“It doesn’t matter what their foreign minister says. It doesn’t matter that he sends some negotiating group to us … all these people are nobodies, unfortunately,” he told Dutch television.
The Kremlin said Putin held an 80-minute phone call on Saturday with the leaders of France and Germany in which he warned against the continued transfers of Western weapons to Ukraine and blamed the conflict’s disruption to global food supplies on Western sanctions.
German Chancellor Olaf Scholz and French President Emmanuel Macron urged an immediate cease-fire and a withdrawal of Russian troops, according to the chancellor’s spokesperson, and called on Putin to engage in serious, direct negotiations with Zelensky on ending the fighting.
A Kremlin readout of the call said Putin affirmed “the openness of the Russian side to the resumption of dialogue.” The three leaders, who had gone weeks without speaking during the spring, agreed to stay in contact, it added.
But Russia’s recent progress in Donetsk and Luhansk, the two provinces that make up the Donbas, could further embolden Putin. Since failing to occupy Kyiv, Ukraine’s capital, Russia has set out to seize the last parts of the region not controlled by the separatists.
“If Russia did succeed in taking over these areas, it would highly likely be seen by the Kremlin as a substantive political achievement and be portrayed to the Russian people as justifying the invasion,” the British Ministry of Defence said in a Saturday assessment.
Russia has intensified efforts to capture the cities of Sievierodonetsk and nearby Lysychansk, which are the last major areas under Ukrainian control in Luhansk.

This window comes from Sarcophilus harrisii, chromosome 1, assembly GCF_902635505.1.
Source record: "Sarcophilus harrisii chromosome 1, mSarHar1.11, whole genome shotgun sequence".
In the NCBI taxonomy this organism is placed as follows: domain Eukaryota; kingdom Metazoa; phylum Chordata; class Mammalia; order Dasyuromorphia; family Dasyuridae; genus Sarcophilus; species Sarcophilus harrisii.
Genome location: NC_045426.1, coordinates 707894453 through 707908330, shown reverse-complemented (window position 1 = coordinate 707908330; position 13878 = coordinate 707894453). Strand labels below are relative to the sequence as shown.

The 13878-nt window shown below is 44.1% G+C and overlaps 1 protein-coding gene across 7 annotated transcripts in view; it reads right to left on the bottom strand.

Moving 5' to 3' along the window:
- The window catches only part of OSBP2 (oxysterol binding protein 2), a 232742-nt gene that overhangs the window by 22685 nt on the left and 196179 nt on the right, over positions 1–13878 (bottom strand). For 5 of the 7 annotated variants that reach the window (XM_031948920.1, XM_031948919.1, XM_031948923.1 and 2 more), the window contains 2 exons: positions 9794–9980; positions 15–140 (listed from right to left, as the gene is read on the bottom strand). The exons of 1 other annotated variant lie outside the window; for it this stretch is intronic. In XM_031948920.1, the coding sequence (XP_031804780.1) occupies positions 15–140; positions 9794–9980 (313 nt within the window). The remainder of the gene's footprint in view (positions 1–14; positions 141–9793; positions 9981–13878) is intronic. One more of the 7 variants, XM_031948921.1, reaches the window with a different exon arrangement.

Luhansk Governor Serhii Haidai reported that Ukrainian fighters repelled an assault on Sievierodonetsk but Russian troops still pushed to encircle them. He later said Russian forces had seized a hotel on the city’s outskirts, damaged 14 high-rise buildings and were fighting in the streets with Ukrainian forces.
Sievierodonetsk Mayor Oleksandr Striuk said there was fighting at the city’s bus station. A humanitarian centre couldn’t operate due to the danger, Striuk said, and mobile phone services and electricity were knocked out. And residents risked exposure to shelling to get water from a half-dozen wells, he said.
Some supply routes are functioning, and evacuations of the wounded are still possible, Striuk said. He estimated that 1500 civilians in the city, which had a prewar population of around 100,000, have died from the fighting as well as from a lack of medicine and diseases that couldn’t be treated.
Just south of Sievierodonetsk, Associated Press reporters saw older and ill civilians bundled into soft stretchers and slowly carried down apartment building stairs on Friday in Bakhmut.
Svetlana Lvova, the manager of two buildings in Bakhmut, tried to persuade reluctant residents to leave but said she and her husband would not evacuate until their son, who was in Sievierodonetsk, returned home.
“I have to know he is alive. That’s why I’m staying here,” said Lvova, 66.
On Saturday, people who managed to flee Lysychansk described intensified shelling, especially over the past week, that left them unable to leave basement bomb shelters.
Yanna Skakova left the city on Friday with her 18-month-old and 4-year-old sons and cried as she sat in a train bound for western Ukraine. Her husband stayed behind to take care of their house and animals.
“It’s too dangerous to stay there now,” she said, wiping away tears.